Boston
May 3, 2018 9.45 am This story is over

‘Illegal puppy farm’ used multiple aliases

It had no licence to operate.

A puppy farm near Boston operated without proper licences, under 11 different names and used several different phone numbers.

The Thornton Le Fen business owned by Cameron Dorbin Barnett was featured on BBC Watchdog’s Rogue Traders.

The investigation linked 22 private advertisements of 10 different breeds all back to Dorbin Barnett, who used different aliases to find buyers for his animals.

The operators of the puppy farm operated without a council breeding licence or pet shop licence.

Some of the animals suffered with bad medical conditions, including kennel cough and an infestation of a parasite, Giardia.

A pet shop licence is needed from the local council to sell dogs, unless people are selling puppies from their own pet dog or pedigree dogs they’ve bred.

What the council said

East Lindsey District Council told Rebecca Mosley, who bought one of the puppies, that they made contact with the owner prior to Watchdog being aired.

The council visited and inspected the farm and gave him “a schedule of works that must be satisfactorily undertaken before we will be able to be in the position of considering the grant of a dog breeding licence.”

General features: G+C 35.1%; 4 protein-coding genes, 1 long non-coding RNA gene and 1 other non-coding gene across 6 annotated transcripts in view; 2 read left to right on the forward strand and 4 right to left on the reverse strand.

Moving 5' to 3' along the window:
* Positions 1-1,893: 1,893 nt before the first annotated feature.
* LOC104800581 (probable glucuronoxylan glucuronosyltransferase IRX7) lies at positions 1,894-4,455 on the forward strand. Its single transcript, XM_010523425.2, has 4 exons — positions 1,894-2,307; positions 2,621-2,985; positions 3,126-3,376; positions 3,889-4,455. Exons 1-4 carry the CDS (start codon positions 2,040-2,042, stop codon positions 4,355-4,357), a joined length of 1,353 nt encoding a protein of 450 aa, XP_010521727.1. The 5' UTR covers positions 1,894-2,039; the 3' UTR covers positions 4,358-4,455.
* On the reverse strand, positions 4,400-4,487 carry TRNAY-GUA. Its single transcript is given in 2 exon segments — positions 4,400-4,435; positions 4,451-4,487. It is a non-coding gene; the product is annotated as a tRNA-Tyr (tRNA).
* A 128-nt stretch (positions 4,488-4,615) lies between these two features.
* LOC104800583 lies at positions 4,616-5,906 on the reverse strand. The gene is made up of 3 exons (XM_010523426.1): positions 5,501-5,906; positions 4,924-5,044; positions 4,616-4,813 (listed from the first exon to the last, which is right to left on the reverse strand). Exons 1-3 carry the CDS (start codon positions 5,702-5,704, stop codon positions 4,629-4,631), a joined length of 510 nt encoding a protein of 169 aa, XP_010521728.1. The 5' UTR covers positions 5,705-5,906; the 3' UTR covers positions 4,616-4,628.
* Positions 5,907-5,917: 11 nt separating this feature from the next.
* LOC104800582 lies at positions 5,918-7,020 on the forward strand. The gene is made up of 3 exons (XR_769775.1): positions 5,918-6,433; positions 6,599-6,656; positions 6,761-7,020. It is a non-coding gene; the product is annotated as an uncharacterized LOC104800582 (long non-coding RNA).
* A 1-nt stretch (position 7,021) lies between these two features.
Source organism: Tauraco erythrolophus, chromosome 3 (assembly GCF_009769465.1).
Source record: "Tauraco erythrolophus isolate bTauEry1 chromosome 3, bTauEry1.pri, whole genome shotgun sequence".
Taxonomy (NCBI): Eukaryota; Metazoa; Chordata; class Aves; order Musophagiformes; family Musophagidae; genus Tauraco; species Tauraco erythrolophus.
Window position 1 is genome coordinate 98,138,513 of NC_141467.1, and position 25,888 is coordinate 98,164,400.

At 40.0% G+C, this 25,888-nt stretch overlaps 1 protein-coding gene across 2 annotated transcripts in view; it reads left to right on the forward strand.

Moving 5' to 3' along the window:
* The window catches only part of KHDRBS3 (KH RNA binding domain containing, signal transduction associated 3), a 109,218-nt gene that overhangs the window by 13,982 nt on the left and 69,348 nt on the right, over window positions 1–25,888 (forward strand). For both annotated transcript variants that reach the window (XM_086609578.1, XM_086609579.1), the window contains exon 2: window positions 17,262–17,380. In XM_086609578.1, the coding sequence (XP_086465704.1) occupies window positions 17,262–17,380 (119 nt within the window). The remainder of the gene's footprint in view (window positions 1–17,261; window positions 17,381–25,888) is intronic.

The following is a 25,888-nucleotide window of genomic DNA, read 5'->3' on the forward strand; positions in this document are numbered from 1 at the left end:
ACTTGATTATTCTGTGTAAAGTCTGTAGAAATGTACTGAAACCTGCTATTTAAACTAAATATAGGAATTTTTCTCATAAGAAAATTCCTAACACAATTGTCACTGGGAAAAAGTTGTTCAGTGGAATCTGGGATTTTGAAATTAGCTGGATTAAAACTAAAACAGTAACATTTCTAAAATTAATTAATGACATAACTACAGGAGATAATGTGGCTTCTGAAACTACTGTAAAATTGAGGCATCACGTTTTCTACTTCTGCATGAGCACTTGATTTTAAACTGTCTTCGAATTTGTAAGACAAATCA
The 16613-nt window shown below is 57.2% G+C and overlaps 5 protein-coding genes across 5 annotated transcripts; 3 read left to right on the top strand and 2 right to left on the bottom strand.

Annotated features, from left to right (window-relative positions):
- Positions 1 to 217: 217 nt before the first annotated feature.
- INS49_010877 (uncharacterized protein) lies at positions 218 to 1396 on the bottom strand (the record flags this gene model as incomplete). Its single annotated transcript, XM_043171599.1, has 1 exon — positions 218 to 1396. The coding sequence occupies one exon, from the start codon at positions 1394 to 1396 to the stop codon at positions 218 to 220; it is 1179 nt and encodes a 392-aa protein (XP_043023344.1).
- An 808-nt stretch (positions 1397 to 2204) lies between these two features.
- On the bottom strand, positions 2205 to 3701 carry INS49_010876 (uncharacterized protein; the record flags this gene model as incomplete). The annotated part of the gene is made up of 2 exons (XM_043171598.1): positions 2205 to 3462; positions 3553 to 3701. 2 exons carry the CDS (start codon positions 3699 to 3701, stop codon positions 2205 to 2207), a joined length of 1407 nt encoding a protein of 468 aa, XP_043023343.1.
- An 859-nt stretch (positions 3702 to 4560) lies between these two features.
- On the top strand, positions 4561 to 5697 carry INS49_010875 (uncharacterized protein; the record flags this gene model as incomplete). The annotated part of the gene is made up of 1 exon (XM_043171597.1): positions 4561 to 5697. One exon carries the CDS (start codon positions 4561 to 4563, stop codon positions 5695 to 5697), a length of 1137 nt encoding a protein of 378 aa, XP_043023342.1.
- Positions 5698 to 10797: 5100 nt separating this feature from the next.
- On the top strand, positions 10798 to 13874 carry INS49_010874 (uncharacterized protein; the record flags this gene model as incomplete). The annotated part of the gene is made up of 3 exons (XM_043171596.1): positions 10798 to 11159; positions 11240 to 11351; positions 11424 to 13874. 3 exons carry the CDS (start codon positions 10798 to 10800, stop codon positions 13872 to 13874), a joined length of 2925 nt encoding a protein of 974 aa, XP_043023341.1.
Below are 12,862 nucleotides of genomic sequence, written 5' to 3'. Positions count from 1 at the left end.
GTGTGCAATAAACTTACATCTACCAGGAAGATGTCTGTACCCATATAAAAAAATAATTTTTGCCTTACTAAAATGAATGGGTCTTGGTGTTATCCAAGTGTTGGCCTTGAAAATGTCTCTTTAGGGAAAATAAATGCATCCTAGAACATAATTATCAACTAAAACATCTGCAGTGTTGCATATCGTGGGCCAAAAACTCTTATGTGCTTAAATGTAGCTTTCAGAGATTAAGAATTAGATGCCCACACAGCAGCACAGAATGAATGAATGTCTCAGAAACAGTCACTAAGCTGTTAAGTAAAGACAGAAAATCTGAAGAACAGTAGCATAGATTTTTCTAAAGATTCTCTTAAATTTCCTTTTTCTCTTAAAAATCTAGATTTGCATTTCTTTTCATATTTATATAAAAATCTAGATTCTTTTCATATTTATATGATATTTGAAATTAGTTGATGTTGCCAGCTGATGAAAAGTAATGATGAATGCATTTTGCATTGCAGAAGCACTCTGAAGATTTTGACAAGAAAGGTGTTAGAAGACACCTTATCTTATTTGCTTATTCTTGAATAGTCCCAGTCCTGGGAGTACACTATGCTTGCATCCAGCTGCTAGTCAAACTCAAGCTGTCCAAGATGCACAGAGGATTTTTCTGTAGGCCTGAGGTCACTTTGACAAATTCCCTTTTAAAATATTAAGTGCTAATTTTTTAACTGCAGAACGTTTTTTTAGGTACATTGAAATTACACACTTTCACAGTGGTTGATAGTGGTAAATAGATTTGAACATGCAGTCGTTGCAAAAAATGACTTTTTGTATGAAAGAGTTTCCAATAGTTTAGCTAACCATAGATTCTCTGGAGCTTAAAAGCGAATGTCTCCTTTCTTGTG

However, the council confirmed that Dorbin Barnett has yet to provide an update to its licensing team.

Dorbin Barnett was also advised at the time it was an offence to sell and breed puppies without a licence.

Rogue Traders investigation

The team at Rogue Traders went to try and buy a puppy, with vet Simon Thomas attending with them, and they were told to drive to a certain postcode before being redirected.

The puppy appeared very quiet and subdued and her tummy began to get bigger as time went on. She was taken to be put on a drip and had a series of blood tests.

The puppy bought from Dorbin Barnett by the Rogue Traders team. Photo: BBC Watchdog

An infection was found and later test results confirmed she had heavy infestation with the parasite Giardia, but she made a full recovery and is enjoying life with a new owner.

According to the programme, Dorbin Barnett gives the impression the puppies are a one-off litter of a family pet, but this is not the case.

It is understood that he used to sell puppies in Norfolk before surrendering his licence there and coming to Lincolnshire to illegally sell the animals for profit.

Public suspicion

Rebecca Mosley, who was also featured in the show, responded to a private advertisement from ‘Sarah P’ who was selling a puppy, but she soon became suspicious.

She was concerned for the animal’s welfare due to a grade three heart murmur, and the address she was given was fake. She was told to meet Dorbin Barnett at a certain postcode before calling him to be redirected to a nearby farm.

She purchased the puppy for around £300, and a few days later Rebecca took the dog, who she renamed Milo, to the hospital.

It also emerged that the puppy hadn’t been microchipped, which is against the law.

Rebecca set up a page to gather evidence and raise awareness, while also creating a petition which now has over 3,000 signatures.

Spotted an error? Please notify us by selecting that text and pressing Ctrl+Enter.